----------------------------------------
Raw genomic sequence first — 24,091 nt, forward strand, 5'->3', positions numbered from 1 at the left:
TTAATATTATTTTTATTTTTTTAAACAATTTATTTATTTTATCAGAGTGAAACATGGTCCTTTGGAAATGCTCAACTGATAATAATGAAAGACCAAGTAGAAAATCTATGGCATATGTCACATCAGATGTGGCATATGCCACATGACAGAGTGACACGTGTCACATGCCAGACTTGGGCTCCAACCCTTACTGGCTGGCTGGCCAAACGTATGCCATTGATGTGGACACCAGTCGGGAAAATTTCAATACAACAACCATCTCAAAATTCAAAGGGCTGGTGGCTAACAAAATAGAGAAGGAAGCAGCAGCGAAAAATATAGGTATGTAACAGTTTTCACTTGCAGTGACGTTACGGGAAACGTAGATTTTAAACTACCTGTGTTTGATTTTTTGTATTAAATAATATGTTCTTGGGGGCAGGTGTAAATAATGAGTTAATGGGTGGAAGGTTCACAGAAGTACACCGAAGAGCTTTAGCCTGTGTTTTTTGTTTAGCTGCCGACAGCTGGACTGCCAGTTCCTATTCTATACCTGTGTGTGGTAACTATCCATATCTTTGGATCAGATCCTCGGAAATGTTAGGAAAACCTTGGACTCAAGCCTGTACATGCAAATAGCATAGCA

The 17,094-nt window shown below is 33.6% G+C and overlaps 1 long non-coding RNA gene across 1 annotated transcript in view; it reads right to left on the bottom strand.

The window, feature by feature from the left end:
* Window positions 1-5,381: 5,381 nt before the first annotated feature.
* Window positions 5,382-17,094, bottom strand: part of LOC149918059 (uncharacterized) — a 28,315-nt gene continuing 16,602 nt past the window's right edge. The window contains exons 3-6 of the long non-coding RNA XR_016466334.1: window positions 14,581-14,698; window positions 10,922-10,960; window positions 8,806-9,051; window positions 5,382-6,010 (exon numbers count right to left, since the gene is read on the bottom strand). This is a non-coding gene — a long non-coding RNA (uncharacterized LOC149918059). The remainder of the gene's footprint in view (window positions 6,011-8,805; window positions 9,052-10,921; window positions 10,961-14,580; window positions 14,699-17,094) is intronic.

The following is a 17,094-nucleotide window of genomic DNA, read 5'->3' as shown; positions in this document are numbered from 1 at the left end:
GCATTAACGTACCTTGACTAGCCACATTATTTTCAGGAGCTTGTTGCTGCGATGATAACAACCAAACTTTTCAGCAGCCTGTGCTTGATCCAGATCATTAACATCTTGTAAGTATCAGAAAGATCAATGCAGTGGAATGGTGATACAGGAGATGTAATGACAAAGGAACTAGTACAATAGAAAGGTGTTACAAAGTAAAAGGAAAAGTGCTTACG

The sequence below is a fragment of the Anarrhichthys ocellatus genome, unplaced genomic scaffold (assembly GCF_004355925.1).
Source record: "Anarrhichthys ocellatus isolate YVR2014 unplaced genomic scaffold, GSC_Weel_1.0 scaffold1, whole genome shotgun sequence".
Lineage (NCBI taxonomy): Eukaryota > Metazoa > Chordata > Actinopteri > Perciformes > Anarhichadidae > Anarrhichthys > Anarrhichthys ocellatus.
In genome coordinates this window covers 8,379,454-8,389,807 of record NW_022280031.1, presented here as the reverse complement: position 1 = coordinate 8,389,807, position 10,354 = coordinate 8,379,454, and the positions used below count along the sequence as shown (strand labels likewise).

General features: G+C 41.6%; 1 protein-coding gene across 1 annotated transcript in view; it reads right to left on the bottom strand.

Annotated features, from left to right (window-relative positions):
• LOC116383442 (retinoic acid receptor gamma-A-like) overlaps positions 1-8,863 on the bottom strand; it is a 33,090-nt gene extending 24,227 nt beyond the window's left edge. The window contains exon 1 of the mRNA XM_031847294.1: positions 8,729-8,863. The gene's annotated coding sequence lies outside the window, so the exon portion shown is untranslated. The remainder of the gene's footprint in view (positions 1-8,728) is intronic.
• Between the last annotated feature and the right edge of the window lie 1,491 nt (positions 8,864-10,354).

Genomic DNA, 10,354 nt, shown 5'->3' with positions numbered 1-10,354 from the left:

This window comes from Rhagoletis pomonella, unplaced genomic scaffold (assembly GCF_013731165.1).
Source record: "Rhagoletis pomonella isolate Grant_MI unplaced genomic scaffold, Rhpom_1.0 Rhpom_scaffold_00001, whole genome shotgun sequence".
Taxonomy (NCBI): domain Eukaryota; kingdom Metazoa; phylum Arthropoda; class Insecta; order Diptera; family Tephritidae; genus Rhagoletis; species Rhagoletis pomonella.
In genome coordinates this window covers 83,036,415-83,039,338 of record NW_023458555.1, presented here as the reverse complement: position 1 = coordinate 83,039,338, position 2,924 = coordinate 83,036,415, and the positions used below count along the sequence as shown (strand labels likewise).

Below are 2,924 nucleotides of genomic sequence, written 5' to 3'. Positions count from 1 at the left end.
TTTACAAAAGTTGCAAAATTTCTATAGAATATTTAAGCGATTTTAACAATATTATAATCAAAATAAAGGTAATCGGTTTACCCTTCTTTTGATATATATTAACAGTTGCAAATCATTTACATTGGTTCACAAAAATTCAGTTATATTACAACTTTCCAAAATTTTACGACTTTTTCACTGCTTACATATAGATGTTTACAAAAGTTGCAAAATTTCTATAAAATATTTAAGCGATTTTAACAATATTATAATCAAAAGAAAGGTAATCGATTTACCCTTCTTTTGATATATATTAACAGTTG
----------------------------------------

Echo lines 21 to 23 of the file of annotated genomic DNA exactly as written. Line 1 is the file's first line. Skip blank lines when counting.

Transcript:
In genome coordinates this window covers 83,036,415-83,039,338 of record NW_023458555.1, presented here as the reverse complement: position 1 = coordinate 83,039,338, position 2,924 = coordinate 83,036,415, and the positions used below count along the sequence as shown (strand labels likewise).

Below are 2,924 nucleotides of genomic sequence, written 5' to 3'. Positions count from 1 at the left end.
TTTACAAAAGTTGCAAAATTTCTATAGAATATTTAAGCGATTTTAACAATATTATAATCAAAATAAAGGTAATCGGTTTACCCTTCTTTTGATATATATTAACAGTTGCAAATCATTTACATTGGTTCACAAAAATTCAGTTATATTACAACTTTCCAAAATTTTACGACTTTTTCACTGCTTACATATAGATGTTTACAAAAGTTGCAAAATTTCTATAAAATATTTAAGCGATTTTAACAATATTATAATCAAAAGAAAGGTAATCGATTTACCCTTCTTTTGATATATATTAACAGTTG